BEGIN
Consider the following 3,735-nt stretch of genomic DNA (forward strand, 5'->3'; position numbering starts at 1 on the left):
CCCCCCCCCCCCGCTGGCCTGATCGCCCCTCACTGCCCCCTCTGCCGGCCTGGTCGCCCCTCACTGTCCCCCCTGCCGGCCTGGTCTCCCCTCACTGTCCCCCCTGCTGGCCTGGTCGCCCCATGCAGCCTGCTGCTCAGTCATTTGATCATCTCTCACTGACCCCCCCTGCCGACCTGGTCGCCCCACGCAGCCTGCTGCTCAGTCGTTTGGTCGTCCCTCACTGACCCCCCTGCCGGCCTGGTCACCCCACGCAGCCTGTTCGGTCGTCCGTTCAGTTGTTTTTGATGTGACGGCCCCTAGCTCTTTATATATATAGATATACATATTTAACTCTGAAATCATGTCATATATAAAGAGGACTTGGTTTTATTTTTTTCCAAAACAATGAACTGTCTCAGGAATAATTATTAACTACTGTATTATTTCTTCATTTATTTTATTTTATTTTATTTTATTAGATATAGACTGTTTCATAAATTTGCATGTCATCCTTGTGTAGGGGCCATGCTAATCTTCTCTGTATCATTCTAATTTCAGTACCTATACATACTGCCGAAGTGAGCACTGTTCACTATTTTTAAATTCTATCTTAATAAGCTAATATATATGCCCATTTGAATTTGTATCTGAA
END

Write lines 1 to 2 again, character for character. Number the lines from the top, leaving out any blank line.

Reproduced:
Consider the following 3,735-nt stretch of genomic DNA (forward strand, 5'->3'; position numbering starts at 1 on the left):
CCCCCCCCCCCCGCTGGCCTGATCGCCCCTCACTGCCCCCTCTGCCGGCCTGGTCGCCCCTCACTGTCCCCCCTGCCGGCCTGGTCTCCCCTCACTGTCCCCCCTGCTGGCCTGGTCGCCCCATGCAGCCTGCTGCTCAGTCATTTGATCATCTCTCACTGACCCCCCCTGCCGACCTGGTCGCCCCACGCAGCCTGCTGCTCAGTCGTTTGGTCGTCCCTCACTGACCCCCCTGCCGGCCTGGTCACCCCACGCAGCCTGTTCGGTCGTCCGTTCAGTTGTTTTTGATGTGACGGCCCCTAGCTCTTTATATATATAGATATACATATTTAACTCTGAAATCATGTCATATATAAAGAGGACTTGGTTTTATTTTTTTCCAAAACAATGAACTGTCTCAGGAATAATTATTAACTACTGTATTATTTCTTCATTTATTTTATTTTATTTTATTTTATTAGATATAGACTGTTTCATAAATTTGCATGTCATCCTTGTGTAGGGGCCATGCTAATCTTCTCTGTATCATTCTAATTTCAGTACCTATACATACTGCCGAAGTGAGCACTGTTCACTATTTTTAAATTCTATCTTAATAAGCTAATATATATGCCCATTTGAATTTGTATCTGAA